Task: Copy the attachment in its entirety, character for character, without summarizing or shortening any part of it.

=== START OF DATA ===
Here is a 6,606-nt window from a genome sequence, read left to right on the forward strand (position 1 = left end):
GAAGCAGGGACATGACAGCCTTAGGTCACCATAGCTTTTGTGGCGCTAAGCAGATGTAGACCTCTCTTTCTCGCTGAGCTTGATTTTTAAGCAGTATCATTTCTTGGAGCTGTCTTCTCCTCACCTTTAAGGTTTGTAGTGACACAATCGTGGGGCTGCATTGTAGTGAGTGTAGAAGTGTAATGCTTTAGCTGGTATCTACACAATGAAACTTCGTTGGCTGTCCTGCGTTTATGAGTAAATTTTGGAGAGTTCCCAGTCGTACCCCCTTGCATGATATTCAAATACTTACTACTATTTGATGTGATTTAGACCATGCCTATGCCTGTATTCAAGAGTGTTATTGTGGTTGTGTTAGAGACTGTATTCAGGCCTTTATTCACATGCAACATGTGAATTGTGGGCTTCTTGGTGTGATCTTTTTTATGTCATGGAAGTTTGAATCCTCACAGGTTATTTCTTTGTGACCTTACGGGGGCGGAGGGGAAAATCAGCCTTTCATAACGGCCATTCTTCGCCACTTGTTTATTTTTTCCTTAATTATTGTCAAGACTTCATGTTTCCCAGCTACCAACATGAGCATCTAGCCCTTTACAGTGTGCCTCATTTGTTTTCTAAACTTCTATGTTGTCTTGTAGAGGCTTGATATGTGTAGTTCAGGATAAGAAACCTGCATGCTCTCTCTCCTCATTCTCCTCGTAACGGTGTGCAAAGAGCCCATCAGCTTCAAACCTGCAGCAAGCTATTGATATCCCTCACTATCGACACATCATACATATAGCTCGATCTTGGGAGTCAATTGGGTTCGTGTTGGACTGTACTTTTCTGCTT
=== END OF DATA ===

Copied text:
Here is a 6,606-nt window from a genome sequence, read left to right on the forward strand (position 1 = left end):
GAAGCAGGGACATGACAGCCTTAGGTCACCATAGCTTTTGTGGCGCTAAGCAGATGTAGACCTCTCTTTCTCGCTGAGCTTGATTTTTAAGCAGTATCATTTCTTGGAGCTGTCTTCTCCTCACCTTTAAGGTTTGTAGTGACACAATCGTGGGGCTGCATTGTAGTGAGTGTAGAAGTGTAATGCTTTAGCTGGTATCTACACAATGAAACTTCGTTGGCTGTCCTGCGTTTATGAGTAAATTTTGGAGAGTTCCCAGTCGTACCCCCTTGCATGATATTCAAATACTTACTACTATTTGATGTGATTTAGACCATGCCTATGCCTGTATTCAAGAGTGTTATTGTGGTTGTGTTAGAGACTGTATTCAGGCCTTTATTCACATGCAACATGTGAATTGTGGGCTTCTTGGTGTGATCTTTTTTATGTCATGGAAGTTTGAATCCTCACAGGTTATTTCTTTGTGACCTTACGGGGGCGGAGGGGAAAATCAGCCTTTCATAACGGCCATTCTTCGCCACTTGTTTATTTTTTCCTTAATTATTGTCAAGACTTCATGTTTCCCAGCTACCAACATGAGCATCTAGCCCTTTACAGTGTGCCTCATTTGTTTTCTAAACTTCTATGTTGTCTTGTAGAGGCTTGATATGTGTAGTTCAGGATAAGAAACCTGCATGCTCTCTCTCCTCATTCTCCTCGTAACGGTGTGCAAAGAGCCCATCAGCTTCAAACCTGCAGCAAGCTATTGATATCCCTCACTATCGACACATCATACATATAGCTCGATCTTGGGAGTCAATTGGGTTCGTGTTGGACTGTACTTTTCTGCTT